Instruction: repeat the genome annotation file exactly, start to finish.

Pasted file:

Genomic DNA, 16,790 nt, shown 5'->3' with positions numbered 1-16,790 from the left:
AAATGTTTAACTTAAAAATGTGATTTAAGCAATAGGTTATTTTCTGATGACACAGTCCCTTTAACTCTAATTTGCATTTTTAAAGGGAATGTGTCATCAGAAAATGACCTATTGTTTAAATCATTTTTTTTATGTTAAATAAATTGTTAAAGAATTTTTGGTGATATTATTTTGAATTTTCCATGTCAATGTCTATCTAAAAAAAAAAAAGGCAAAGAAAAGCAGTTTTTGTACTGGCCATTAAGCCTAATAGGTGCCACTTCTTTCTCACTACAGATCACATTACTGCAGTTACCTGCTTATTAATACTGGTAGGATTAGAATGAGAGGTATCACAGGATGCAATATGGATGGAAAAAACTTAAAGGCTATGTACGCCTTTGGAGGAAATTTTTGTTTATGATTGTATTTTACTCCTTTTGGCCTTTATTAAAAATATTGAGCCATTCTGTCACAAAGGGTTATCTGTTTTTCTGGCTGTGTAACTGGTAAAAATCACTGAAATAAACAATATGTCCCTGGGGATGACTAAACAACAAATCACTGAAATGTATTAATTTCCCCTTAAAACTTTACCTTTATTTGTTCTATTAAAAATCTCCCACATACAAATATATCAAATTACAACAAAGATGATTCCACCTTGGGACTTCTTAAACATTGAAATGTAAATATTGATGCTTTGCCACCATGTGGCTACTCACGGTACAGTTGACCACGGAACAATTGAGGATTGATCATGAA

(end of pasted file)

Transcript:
Genomic DNA, 16,790 nt, shown 5'->3' with positions numbered 1-16,790 from the left:
AAATGTTTAACTTAAAAATGTGATTTAAGCAATAGGTTATTTTCTGATGACACAGTCCCTTTAACTCTAATTTGCATTTTTAAAGGGAATGTGTCATCAGAAAATGACCTATTGTTTAAATCATTTTTTTTATGTTAAATAAATTGTTAAAGAATTTTTGGTGATATTATTTTGAATTTTCCATGTCAATGTCTATCTAAAAAAAAAAAAGGCAAAGAAAAGCAGTTTTTGTACTGGCCATTAAGCCTAATAGGTGCCACTTCTTTCTCACTACAGATCACATTACTGCAGTTACCTGCTTATTAATACTGGTAGGATTAGAATGAGAGGTATCACAGGATGCAATATGGATGGAAAAAACTTAAAGGCTATGTACGCCTTTGGAGGAAATTTTTGTTTATGATTGTATTTTACTCCTTTTGGCCTTTATTAAAAATATTGAGCCATTCTGTCACAAAGGGTTATCTGTTTTTCTGGCTGTGTAACTGGTAAAAATCACTGAAATAAACAATATGTCCCTGGGGATGACTAAACAACAAATCACTGAAATGTATTAATTTCCCCTTAAAACTTTACCTTTATTTGTTCTATTAAAAATCTCCCACATACAAATATATCAAATTACAACAAAGATGATTCCACCTTGGGACTTCTTAAACATTGAAATGTAAATATTGATGCTTTGCCACCATGTGGCTACTCACGGTACAGTTGACCACGGAACAATTGAGGATTGATCATGAA